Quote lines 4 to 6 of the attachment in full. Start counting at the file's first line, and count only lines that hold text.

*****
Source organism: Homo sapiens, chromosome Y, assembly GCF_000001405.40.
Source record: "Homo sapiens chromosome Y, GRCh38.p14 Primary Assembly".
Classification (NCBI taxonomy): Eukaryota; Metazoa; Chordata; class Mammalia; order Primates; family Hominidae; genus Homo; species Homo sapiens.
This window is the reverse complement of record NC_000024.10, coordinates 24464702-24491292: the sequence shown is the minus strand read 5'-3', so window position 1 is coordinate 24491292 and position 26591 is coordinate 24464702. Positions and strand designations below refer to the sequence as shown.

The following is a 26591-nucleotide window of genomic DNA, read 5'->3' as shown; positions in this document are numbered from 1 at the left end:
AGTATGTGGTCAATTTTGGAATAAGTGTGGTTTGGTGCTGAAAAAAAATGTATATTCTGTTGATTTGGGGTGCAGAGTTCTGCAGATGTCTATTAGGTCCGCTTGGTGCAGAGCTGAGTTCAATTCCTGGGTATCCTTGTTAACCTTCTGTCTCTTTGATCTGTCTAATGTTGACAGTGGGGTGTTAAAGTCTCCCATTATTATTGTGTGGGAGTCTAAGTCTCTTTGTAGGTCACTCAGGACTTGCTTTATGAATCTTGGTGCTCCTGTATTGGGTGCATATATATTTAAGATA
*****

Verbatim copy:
This window is the reverse complement of record NC_000024.10, coordinates 24464702-24491292: the sequence shown is the minus strand read 5'-3', so window position 1 is coordinate 24491292 and position 26591 is coordinate 24464702. Positions and strand designations below refer to the sequence as shown.

The following is a 26591-nucleotide window of genomic DNA, read 5'->3' as shown; positions in this document are numbered from 1 at the left end:
AGTATGTGGTCAATTTTGGAATAAGTGTGGTTTGGTGCTGAAAAAAAATGTATATTCTGTTGATTTGGGGTGCAGAGTTCTGCAGATGTCTATTAGGTCCGCTTGGTGCAGAGCTGAGTTCAATTCCTGGGTATCCTTGTTAACCTTCTGTCTCTTTGATCTGTCTAATGTTGACAGTGGGGTGTTAAAGTCTCCCATTATTATTGTGTGGGAGTCTAAGTCTCTTTGTAGGTCACTCAGGACTTGCTTTATGAATCTTGGTGCTCCTGTATTGGGTGCATATATATTTAAGATA